Book Review: Zeal without Burnout

zeal-without-burnoutIn my short time as a pastor, which stands currently at one year and a half, there is a temptation I have noticed in ministry. There are so many tasks to accomplish and there are people needing shepherding and oversight. Without biblical wisdom, trying to adjust all these things can lead to burnout. So, what is a pastor to do? How can any Christian serving the Lord heed the warning of burnout and find encouragement in the Lord? Christopher Ash directs us to the answer in his new book Zeal without Burnout. It is a concise and to-the-point work that calls for Christians and pastors to think about the long haul of sustaining service. Ash himself says this about the book, “a very personal book…and I trust it is a biblical book” (14).

The introduction sets the tone for the book, sharing stories from those in ministry, whether pastoral or general, and the author shares his own story. Throughout the rest of the book, a number of chapters feature a particular person’s story, putting meat to the bones of each subject of instruction. Before delivering on the subtitle and listing the seven keys to a lifelong ministry of sustainable service, Christopher Ash makes a necessary and crucial distinction that sacrifice is not the same as burnout. I think this point is vital because I believe there are Christians who misunderstand this for their own lives and for the lives of others who they may judge. The Christian must understand: “There is a difference between godly sacrifice and needless burnout” (24).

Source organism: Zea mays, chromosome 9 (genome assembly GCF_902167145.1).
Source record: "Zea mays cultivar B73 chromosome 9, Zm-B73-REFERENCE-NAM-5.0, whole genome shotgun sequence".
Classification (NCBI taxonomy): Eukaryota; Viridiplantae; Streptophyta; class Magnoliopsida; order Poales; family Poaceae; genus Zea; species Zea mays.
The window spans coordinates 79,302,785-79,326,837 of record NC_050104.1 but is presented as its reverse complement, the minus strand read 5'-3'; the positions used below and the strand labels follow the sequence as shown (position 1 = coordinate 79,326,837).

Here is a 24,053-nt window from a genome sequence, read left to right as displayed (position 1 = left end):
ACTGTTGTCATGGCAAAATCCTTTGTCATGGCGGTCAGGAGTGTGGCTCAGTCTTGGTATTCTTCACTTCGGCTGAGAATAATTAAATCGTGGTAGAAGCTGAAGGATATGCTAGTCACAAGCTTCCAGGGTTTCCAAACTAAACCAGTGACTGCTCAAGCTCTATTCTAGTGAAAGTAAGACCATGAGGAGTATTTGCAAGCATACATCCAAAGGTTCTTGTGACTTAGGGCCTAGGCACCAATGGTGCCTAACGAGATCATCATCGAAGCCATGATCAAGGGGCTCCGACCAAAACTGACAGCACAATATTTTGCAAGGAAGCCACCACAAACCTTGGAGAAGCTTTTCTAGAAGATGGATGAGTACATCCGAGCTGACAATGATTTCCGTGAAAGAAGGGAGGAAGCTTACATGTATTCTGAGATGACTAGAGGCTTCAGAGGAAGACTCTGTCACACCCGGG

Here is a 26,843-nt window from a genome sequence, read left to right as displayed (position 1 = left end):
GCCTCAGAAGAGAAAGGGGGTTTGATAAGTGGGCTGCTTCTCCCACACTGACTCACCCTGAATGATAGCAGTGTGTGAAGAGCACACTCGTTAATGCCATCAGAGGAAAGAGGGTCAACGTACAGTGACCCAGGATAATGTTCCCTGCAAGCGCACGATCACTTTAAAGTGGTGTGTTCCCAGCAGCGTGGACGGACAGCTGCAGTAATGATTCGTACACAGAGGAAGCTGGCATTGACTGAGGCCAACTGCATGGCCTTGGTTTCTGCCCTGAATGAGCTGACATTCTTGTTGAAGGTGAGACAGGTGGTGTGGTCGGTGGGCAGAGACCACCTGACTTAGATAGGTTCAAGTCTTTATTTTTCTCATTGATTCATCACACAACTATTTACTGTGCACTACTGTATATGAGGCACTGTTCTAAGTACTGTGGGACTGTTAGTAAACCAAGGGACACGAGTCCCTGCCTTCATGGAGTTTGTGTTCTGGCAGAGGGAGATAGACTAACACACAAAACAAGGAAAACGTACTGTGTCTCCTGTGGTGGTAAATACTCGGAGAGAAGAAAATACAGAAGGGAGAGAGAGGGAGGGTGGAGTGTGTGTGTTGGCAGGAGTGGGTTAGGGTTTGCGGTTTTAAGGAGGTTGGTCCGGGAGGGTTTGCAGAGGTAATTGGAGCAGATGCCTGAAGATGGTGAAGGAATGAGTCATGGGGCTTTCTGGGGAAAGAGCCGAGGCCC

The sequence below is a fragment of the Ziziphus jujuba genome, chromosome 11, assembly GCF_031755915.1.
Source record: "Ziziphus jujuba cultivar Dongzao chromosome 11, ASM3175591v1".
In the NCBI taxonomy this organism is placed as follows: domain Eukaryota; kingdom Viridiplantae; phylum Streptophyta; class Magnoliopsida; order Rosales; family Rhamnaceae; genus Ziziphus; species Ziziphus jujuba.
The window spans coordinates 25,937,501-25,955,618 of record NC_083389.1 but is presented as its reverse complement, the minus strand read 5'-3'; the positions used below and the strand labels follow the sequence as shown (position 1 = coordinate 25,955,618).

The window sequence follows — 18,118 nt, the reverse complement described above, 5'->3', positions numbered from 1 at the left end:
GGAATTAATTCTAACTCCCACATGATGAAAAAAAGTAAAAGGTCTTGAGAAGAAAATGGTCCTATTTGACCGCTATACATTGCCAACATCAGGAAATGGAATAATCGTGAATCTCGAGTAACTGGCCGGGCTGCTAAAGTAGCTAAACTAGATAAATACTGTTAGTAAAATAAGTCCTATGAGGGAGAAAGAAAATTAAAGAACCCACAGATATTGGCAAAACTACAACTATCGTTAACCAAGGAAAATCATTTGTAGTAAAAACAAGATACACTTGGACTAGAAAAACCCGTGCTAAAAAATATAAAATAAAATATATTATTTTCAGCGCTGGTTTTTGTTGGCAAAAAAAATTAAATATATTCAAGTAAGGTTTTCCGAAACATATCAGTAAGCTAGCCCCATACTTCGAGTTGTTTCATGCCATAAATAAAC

Zeal without Burnout brings home the humbling truth that we are creatures of dust (35). In the next four chapters that follow, we are told we need sleep, we need Sabbath rests, we need friends, and we need inward renewal while God does not need any of these things from us. The book reminds us we are not God and what our role is in ministry. The simple truth, God is God and we are not, permeates the middle section of the book. Ash finishes off the book with a warning, an encouragement, and a delight.

For the pastor who does not think he needs this book, it is for you. For the one serving in ministry who thinks they can wear themselves out without considering biblical wisdom, you need to pick up a copy. Zeal without Burnout is a humbling and helpful book for all pastors and all Christians in ministry who are concerned for the health of the church and for the health of their ministries, because if the leader is not healthy, the church will follow lead.

I received this book for free from The Good Book Company via Cross Focused Reviews for this review. I was not required to write a positive review. The opinions I have expressed are my own and are my honest review of the book.

Advertisements

One thought on “Book Review: Zeal without Burnout

Leave a Reply

Fill in your details below or click an icon to log in:

WordPress.com Logo

You are commenting using your WordPress.com account. Log Out / Change )

Twitter picture

You are commenting using your Twitter account. Log Out / Change )

Facebook photo

You are commenting using your Facebook account. Log Out / Change )

Google+ photo

You are commenting using your Google+ account. Log Out / Change )

Connecting to %s